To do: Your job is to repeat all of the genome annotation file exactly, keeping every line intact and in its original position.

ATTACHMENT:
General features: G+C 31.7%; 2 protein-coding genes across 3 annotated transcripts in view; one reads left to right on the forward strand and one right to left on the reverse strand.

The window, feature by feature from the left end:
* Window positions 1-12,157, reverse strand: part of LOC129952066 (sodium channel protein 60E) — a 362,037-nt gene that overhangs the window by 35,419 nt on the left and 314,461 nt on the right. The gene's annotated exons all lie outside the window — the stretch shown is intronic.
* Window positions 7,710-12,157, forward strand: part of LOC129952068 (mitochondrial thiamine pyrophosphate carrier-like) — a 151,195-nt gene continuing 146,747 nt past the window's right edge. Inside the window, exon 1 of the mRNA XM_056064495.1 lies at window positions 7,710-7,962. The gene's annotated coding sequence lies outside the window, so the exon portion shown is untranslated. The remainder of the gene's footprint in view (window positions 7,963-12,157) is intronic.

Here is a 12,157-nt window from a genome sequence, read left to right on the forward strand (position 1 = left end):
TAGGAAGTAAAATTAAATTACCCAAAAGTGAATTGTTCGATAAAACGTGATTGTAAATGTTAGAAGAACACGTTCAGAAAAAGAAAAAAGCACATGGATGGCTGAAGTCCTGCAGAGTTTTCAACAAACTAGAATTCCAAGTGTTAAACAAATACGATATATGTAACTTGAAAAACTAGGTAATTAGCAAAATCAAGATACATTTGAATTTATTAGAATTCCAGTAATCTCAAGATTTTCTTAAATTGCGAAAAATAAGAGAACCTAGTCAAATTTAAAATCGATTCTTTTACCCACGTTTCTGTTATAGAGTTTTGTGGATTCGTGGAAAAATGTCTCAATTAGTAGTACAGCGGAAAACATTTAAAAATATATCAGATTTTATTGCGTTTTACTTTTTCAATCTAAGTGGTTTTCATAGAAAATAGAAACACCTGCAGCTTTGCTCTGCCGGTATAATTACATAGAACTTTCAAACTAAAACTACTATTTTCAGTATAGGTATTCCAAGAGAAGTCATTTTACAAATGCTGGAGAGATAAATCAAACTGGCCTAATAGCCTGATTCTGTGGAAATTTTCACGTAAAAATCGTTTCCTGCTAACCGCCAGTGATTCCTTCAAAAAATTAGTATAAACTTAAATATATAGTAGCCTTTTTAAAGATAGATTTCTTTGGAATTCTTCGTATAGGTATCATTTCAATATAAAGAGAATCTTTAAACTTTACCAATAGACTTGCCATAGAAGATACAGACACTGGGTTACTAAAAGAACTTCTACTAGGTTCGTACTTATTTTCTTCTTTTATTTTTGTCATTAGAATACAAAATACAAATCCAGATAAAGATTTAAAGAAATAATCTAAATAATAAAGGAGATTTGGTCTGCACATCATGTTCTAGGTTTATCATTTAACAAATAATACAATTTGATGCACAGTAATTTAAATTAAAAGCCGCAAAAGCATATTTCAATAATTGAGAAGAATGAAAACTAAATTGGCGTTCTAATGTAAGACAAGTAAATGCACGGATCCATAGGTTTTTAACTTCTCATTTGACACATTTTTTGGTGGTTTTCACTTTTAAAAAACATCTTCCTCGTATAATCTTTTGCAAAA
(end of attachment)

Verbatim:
General features: G+C 31.7%; 2 protein-coding genes across 3 annotated transcripts in view; one reads left to right on the forward strand and one right to left on the reverse strand.

The window, feature by feature from the left end:
* Window positions 1-12,157, reverse strand: part of LOC129952066 (sodium channel protein 60E) — a 362,037-nt gene that overhangs the window by 35,419 nt on the left and 314,461 nt on the right. The gene's annotated exons all lie outside the window — the stretch shown is intronic.
* Window positions 7,710-12,157, forward strand: part of LOC129952068 (mitochondrial thiamine pyrophosphate carrier-like) — a 151,195-nt gene continuing 146,747 nt past the window's right edge. Inside the window, exon 1 of the mRNA XM_056064495.1 lies at window positions 7,710-7,962. The gene's annotated coding sequence lies outside the window, so the exon portion shown is untranslated. The remainder of the gene's footprint in view (window positions 7,963-12,157) is intronic.

Here is a 12,157-nt window from a genome sequence, read left to right on the forward strand (position 1 = left end):
TAGGAAGTAAAATTAAATTACCCAAAAGTGAATTGTTCGATAAAACGTGATTGTAAATGTTAGAAGAACACGTTCAGAAAAAGAAAAAAGCACATGGATGGCTGAAGTCCTGCAGAGTTTTCAACAAACTAGAATTCCAAGTGTTAAACAAATACGATATATGTAACTTGAAAAACTAGGTAATTAGCAAAATCAAGATACATTTGAATTTATTAGAATTCCAGTAATCTCAAGATTTTCTTAAATTGCGAAAAATAAGAGAACCTAGTCAAATTTAAAATCGATTCTTTTACCCACGTTTCTGTTATAGAGTTTTGTGGATTCGTGGAAAAATGTCTCAATTAGTAGTACAGCGGAAAACATTTAAAAATATATCAGATTTTATTGCGTTTTACTTTTTCAATCTAAGTGGTTTTCATAGAAAATAGAAACACCTGCAGCTTTGCTCTGCCGGTATAATTACATAGAACTTTCAAACTAAAACTACTATTTTCAGTATAGGTATTCCAAGAGAAGTCATTTTACAAATGCTGGAGAGATAAATCAAACTGGCCTAATAGCCTGATTCTGTGGAAATTTTCACGTAAAAATCGTTTCCTGCTAACCGCCAGTGATTCCTTCAAAAAATTAGTATAAACTTAAATATATAGTAGCCTTTTTAAAGATAGATTTCTTTGGAATTCTTCGTATAGGTATCATTTCAATATAAAGAGAATCTTTAAACTTTACCAATAGACTTGCCATAGAAGATACAGACACTGGGTTACTAAAAGAACTTCTACTAGGTTCGTACTTATTTTCTTCTTTTATTTTTGTCATTAGAATACAAAATACAAATCCAGATAAAGATTTAAAGAAATAATCTAAATAATAAAGGAGATTTGGTCTGCACATCATGTTCTAGGTTTATCATTTAACAAATAATACAATTTGATGCACAGTAATTTAAATTAAAAGCCGCAAAAGCATATTTCAATAATTGAGAAGAATGAAAACTAAATTGGCGTTCTAATGTAAGACAAGTAAATGCACGGATCCATAGGTTTTTAACTTCTCATTTGACACATTTTTTGGTGGTTTTCACTTTTAAAAAACATCTTCCTCGTATAATCTTTTGCAAAA